Detection of an HLA-B27-escape strain of HIV-1 that is both stable and circulating shows that HIV-1 is in the process of adapting to HLA-B27 alleles. It also shows that HIV-1 can circumvent the severe replication defects associated with mutations in its most conserved protein-coding regions. Reversal of these mutations is probably rare as associated compensatory mutations are needed and a significant fitness loss accompanies single position changes. Indeed, no reversal of E260D and R264G was seen over time in both an HLA-B27-positive individual and two HLA-B27-negative individuals and only a single clone out of eight from the first sample of a fourth patient showed a reversal at position 264. The adaptation of HIV-1 to HLA-B27 is also evident from another, a recent study  on transmitted mutations in the gag-p24 KK10 epitope in 211 HLA-B27-negative individuals with acute/early HIV-1 subtype B infection in North America, Europe and Australia. In 23 (11%) of these patients, a R264 mutation was found, in most cases with compensatory mutations outside the epitope. Two of the patients displayed the R264G mutation in combination with E260D; the other 21 individuals had the more common R264K mutation, mostly together with compensatory mutation S173A and with L268M. The two patients with the E260DR264G mutations were from Berlin, Germany. Berlin is only 600 km from Amsterdam, suggesting there could be an epidemiological link. So, it is not unlikely that in the near future protection from disease progression by HLA-B27 in HIV-1-infected individuals will be lost.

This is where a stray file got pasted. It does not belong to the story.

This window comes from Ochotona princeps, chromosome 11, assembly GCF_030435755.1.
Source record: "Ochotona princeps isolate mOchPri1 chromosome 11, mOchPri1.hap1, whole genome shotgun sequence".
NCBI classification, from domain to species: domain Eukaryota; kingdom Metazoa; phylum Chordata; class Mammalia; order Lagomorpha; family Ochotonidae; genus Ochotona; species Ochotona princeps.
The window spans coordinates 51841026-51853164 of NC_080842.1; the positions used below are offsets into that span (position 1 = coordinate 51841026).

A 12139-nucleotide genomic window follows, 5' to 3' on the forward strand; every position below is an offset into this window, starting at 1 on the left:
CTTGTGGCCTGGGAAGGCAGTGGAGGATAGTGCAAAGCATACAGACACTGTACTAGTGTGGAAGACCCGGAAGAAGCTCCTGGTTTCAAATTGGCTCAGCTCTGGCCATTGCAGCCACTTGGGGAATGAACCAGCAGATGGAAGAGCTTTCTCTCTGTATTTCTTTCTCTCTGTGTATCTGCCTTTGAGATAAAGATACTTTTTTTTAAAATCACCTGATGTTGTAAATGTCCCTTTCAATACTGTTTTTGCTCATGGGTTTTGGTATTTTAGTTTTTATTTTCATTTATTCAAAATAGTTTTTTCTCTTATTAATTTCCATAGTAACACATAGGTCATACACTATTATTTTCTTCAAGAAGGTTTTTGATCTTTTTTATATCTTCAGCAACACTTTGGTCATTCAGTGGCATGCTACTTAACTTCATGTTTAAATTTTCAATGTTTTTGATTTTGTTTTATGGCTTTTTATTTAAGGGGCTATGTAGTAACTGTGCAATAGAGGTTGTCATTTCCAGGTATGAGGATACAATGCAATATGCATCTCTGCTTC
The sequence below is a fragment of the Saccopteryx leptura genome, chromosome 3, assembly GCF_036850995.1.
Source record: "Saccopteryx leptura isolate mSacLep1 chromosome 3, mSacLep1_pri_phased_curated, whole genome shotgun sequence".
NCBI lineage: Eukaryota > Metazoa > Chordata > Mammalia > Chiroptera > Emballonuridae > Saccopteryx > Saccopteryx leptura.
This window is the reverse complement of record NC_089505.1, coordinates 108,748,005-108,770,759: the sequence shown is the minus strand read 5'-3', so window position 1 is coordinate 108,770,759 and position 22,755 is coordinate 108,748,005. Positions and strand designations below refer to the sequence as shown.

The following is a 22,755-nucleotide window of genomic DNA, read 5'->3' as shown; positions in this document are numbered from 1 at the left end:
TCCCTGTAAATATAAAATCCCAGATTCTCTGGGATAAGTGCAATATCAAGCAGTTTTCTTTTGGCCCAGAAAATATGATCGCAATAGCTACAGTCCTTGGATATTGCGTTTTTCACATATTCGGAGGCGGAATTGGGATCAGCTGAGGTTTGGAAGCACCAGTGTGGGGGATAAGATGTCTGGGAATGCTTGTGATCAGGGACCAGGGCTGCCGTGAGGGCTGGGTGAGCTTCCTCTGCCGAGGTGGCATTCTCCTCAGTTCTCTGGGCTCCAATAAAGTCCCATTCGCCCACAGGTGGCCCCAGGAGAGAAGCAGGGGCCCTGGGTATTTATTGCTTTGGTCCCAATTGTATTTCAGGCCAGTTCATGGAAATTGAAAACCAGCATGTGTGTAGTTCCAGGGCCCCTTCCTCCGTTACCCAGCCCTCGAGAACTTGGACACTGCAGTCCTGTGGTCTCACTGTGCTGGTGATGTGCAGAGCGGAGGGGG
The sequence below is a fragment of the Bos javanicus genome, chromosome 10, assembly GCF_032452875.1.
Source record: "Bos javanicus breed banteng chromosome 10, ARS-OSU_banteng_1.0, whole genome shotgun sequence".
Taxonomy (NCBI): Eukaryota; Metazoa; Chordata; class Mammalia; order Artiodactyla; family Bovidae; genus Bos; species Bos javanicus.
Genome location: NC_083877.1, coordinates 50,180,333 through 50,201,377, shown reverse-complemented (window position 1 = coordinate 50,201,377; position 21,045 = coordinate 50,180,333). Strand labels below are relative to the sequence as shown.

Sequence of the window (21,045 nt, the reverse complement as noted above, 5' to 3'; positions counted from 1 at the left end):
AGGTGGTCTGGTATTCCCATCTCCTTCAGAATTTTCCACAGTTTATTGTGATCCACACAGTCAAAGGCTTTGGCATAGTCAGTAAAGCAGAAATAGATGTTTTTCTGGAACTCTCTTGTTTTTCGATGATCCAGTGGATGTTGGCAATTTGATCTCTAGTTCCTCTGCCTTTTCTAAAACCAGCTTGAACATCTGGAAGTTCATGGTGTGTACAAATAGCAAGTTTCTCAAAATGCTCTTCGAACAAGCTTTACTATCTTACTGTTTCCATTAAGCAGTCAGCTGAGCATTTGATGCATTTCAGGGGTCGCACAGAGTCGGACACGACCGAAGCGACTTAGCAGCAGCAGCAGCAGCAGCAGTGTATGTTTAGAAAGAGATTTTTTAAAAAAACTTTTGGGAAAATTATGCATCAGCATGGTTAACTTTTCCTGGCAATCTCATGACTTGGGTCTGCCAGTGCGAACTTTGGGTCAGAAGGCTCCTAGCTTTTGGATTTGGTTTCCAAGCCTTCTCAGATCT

The Amsterdam Cohort Studies on HIV infection and AIDS, a collaboration between the Amsterdam Health Service, the Academic Medical Center of the University of Amsterdam, Sanquin Blood Supply Foundation and the University Medical Center Utrecht, are part of the Netherlands HIV Monitoring Foundation and financially supported by the Netherlands National Institute for Public Health and the Environment. The authors thank Debbie van Baarle for arranging the HLA typing of the first two patients.
M.C. and A.C.vdK. designed the experiments and the study. S.J. and N.K.T.B. performed the pol genotyping, HIV serology and viral load assays, and identified the first two patients together with M.P. M.B. kept the genotyping database and identified the next two patients. K.B. was the treating physician and collected the clinical data. F.M.H. and F.Z. performed the PCR amplifications, cloning and sequencing. A.C.vdK. analysed the data and drafted the paper.